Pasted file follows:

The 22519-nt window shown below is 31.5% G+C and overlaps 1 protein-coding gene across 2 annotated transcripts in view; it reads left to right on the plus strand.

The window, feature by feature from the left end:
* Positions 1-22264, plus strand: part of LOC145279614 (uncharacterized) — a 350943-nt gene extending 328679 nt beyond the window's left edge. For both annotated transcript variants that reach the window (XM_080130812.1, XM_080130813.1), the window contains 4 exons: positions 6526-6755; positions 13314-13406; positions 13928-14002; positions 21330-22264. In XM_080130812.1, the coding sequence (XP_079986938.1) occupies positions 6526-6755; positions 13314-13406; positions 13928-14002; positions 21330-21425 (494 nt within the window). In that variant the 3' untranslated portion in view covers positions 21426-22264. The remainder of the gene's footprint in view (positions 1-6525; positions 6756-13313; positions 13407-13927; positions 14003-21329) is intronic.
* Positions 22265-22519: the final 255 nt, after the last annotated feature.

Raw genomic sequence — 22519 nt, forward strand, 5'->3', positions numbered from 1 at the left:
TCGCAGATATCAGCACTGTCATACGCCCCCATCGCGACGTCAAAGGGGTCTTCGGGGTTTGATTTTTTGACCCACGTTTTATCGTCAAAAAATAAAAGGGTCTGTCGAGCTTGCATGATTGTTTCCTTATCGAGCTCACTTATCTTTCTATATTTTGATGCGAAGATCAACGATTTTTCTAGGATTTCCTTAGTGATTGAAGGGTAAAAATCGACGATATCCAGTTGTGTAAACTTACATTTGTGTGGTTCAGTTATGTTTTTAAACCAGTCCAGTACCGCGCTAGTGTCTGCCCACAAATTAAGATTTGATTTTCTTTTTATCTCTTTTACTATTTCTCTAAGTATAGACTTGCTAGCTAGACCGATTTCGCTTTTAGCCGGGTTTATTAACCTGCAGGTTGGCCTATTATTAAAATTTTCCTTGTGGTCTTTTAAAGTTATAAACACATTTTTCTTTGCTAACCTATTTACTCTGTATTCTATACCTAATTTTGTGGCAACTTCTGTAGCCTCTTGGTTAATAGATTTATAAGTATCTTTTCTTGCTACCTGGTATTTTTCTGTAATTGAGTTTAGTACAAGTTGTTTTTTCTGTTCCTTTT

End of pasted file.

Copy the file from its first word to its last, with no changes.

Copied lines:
The 22519-nt window shown below is 31.5% G+C and overlaps 1 protein-coding gene across 2 annotated transcripts in view; it reads left to right on the plus strand.

The window, feature by feature from the left end:
* Positions 1-22264, plus strand: part of LOC145279614 (uncharacterized) — a 350943-nt gene extending 328679 nt beyond the window's left edge. For both annotated transcript variants that reach the window (XM_080130812.1, XM_080130813.1), the window contains 4 exons: positions 6526-6755; positions 13314-13406; positions 13928-14002; positions 21330-22264. In XM_080130812.1, the coding sequence (XP_079986938.1) occupies positions 6526-6755; positions 13314-13406; positions 13928-14002; positions 21330-21425 (494 nt within the window). In that variant the 3' untranslated portion in view covers positions 21426-22264. The remainder of the gene's footprint in view (positions 1-6525; positions 6756-13313; positions 13407-13927; positions 14003-21329) is intronic.
* Positions 22265-22519: the final 255 nt, after the last annotated feature.

Raw genomic sequence — 22519 nt, forward strand, 5'->3', positions numbered from 1 at the left:
TCGCAGATATCAGCACTGTCATACGCCCCCATCGCGACGTCAAAGGGGTCTTCGGGGTTTGATTTTTTGACCCACGTTTTATCGTCAAAAAATAAAAGGGTCTGTCGAGCTTGCATGATTGTTTCCTTATCGAGCTCACTTATCTTTCTATATTTTGATGCGAAGATCAACGATTTTTCTAGGATTTCCTTAGTGATTGAAGGGTAAAAATCGACGATATCCAGTTGTGTAAACTTACATTTGTGTGGTTCAGTTATGTTTTTAAACCAGTCCAGTACCGCGCTAGTGTCTGCCCACAAATTAAGATTTGATTTTCTTTTTATCTCTTTTACTATTTCTCTAAGTATAGACTTGCTAGCTAGACCGATTTCGCTTTTAGCCGGGTTTATTAACCTGCAGGTTGGCCTATTATTAAAATTTTCCTTGTGGTCTTTTAAAGTTATAAACACATTTTTCTTTGCTAACCTATTTACTCTGTATTCTATACCTAATTTTGTGGCAACTTCTGTAGCCTCTTGGTTAATAGATTTATAAGTATCTTTTCTTGCTACCTGGTATTTTTCTGTAATTGAGTTTAGTACAAGTTGTTTTTTCTGTTCCTTTT